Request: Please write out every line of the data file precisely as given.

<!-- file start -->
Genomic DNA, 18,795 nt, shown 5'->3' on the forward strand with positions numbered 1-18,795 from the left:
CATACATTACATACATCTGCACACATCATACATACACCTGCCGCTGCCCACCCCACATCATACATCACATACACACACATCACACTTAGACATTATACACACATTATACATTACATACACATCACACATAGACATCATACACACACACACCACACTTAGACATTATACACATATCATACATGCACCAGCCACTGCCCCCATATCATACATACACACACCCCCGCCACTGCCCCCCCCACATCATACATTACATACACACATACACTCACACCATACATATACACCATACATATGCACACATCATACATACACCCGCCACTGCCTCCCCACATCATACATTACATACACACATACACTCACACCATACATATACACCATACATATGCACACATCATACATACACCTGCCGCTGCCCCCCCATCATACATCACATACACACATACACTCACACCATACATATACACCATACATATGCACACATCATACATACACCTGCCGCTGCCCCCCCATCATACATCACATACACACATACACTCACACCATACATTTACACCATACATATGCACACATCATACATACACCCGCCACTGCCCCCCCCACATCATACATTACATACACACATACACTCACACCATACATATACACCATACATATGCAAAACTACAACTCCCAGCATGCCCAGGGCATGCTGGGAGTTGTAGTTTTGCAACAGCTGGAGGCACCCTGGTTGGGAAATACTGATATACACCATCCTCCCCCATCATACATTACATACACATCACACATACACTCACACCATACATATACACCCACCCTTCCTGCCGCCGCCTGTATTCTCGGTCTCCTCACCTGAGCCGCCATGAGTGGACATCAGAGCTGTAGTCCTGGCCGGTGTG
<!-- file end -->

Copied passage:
Genomic DNA, 18,795 nt, shown 5'->3' on the forward strand with positions numbered 1-18,795 from the left:
CATACATTACATACATCTGCACACATCATACATACACCTGCCGCTGCCCACCCCACATCATACATCACATACACACACATCACACTTAGACATTATACACACATTATACATTACATACACATCACACATAGACATCATACACACACACACCACACTTAGACATTATACACATATCATACATGCACCAGCCACTGCCCCCATATCATACATACACACACCCCCGCCACTGCCCCCCCCACATCATACATTACATACACACATACACTCACACCATACATATACACCATACATATGCACACATCATACATACACCCGCCACTGCCTCCCCACATCATACATTACATACACACATACACTCACACCATACATATACACCATACATATGCACACATCATACATACACCTGCCGCTGCCCCCCCATCATACATCACATACACACATACACTCACACCATACATATACACCATACATATGCACACATCATACATACACCTGCCGCTGCCCCCCCATCATACATCACATACACACATACACTCACACCATACATTTACACCATACATATGCACACATCATACATACACCCGCCACTGCCCCCCCCACATCATACATTACATACACACATACACTCACACCATACATATACACCATACATATGCAAAACTACAACTCCCAGCATGCCCAGGGCATGCTGGGAGTTGTAGTTTTGCAACAGCTGGAGGCACCCTGGTTGGGAAATACTGATATACACCATCCTCCCCCATCATACATTACATACACATCACACATACACTCACACCATACATATACACCCACCCTTCCTGCCGCCGCCTGTATTCTCGGTCTCCTCACCTGAGCCGCCATGAGTGGACATCAGAGCTGTAGTCCTGGCCGGTGTG